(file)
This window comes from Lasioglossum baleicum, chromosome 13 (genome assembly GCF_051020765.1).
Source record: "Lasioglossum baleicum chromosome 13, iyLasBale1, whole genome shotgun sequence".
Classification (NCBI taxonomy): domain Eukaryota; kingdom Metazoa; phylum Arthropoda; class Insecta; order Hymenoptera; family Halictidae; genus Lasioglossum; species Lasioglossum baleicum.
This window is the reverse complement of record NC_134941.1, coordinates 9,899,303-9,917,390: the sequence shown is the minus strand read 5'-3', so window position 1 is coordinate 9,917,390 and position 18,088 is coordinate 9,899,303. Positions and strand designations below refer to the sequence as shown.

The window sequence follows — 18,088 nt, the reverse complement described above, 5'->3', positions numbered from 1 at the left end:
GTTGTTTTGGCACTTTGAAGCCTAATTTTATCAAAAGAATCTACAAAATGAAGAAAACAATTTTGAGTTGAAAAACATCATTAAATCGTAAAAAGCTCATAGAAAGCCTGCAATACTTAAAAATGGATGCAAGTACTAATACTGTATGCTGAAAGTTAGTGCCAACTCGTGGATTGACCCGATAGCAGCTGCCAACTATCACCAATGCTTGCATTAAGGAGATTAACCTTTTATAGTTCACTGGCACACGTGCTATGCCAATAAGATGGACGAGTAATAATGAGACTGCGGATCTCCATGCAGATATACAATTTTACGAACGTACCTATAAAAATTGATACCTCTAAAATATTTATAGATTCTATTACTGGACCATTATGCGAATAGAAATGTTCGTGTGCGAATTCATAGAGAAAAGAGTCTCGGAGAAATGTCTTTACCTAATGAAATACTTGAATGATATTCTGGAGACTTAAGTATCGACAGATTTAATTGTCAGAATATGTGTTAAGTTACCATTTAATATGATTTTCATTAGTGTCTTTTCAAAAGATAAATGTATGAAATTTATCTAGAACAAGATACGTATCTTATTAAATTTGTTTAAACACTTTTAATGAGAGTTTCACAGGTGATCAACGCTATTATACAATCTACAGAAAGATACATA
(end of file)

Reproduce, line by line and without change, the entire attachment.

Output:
This window comes from Lasioglossum baleicum, chromosome 13 (genome assembly GCF_051020765.1).
Source record: "Lasioglossum baleicum chromosome 13, iyLasBale1, whole genome shotgun sequence".
Classification (NCBI taxonomy): domain Eukaryota; kingdom Metazoa; phylum Arthropoda; class Insecta; order Hymenoptera; family Halictidae; genus Lasioglossum; species Lasioglossum baleicum.
This window is the reverse complement of record NC_134941.1, coordinates 9,899,303-9,917,390: the sequence shown is the minus strand read 5'-3', so window position 1 is coordinate 9,917,390 and position 18,088 is coordinate 9,899,303. Positions and strand designations below refer to the sequence as shown.

The window sequence follows — 18,088 nt, the reverse complement described above, 5'->3', positions numbered from 1 at the left end:
GTTGTTTTGGCACTTTGAAGCCTAATTTTATCAAAAGAATCTACAAAATGAAGAAAACAATTTTGAGTTGAAAAACATCATTAAATCGTAAAAAGCTCATAGAAAGCCTGCAATACTTAAAAATGGATGCAAGTACTAATACTGTATGCTGAAAGTTAGTGCCAACTCGTGGATTGACCCGATAGCAGCTGCCAACTATCACCAATGCTTGCATTAAGGAGATTAACCTTTTATAGTTCACTGGCACACGTGCTATGCCAATAAGATGGACGAGTAATAATGAGACTGCGGATCTCCATGCAGATATACAATTTTACGAACGTACCTATAAAAATTGATACCTCTAAAATATTTATAGATTCTATTACTGGACCATTATGCGAATAGAAATGTTCGTGTGCGAATTCATAGAGAAAAGAGTCTCGGAGAAATGTCTTTACCTAATGAAATACTTGAATGATATTCTGGAGACTTAAGTATCGACAGATTTAATTGTCAGAATATGTGTTAAGTTACCATTTAATATGATTTTCATTAGTGTCTTTTCAAAAGATAAATGTATGAAATTTATCTAGAACAAGATACGTATCTTATTAAATTTGTTTAAACACTTTTAATGAGAGTTTCACAGGTGATCAACGCTATTATACAATCTACAGAAAGATACATA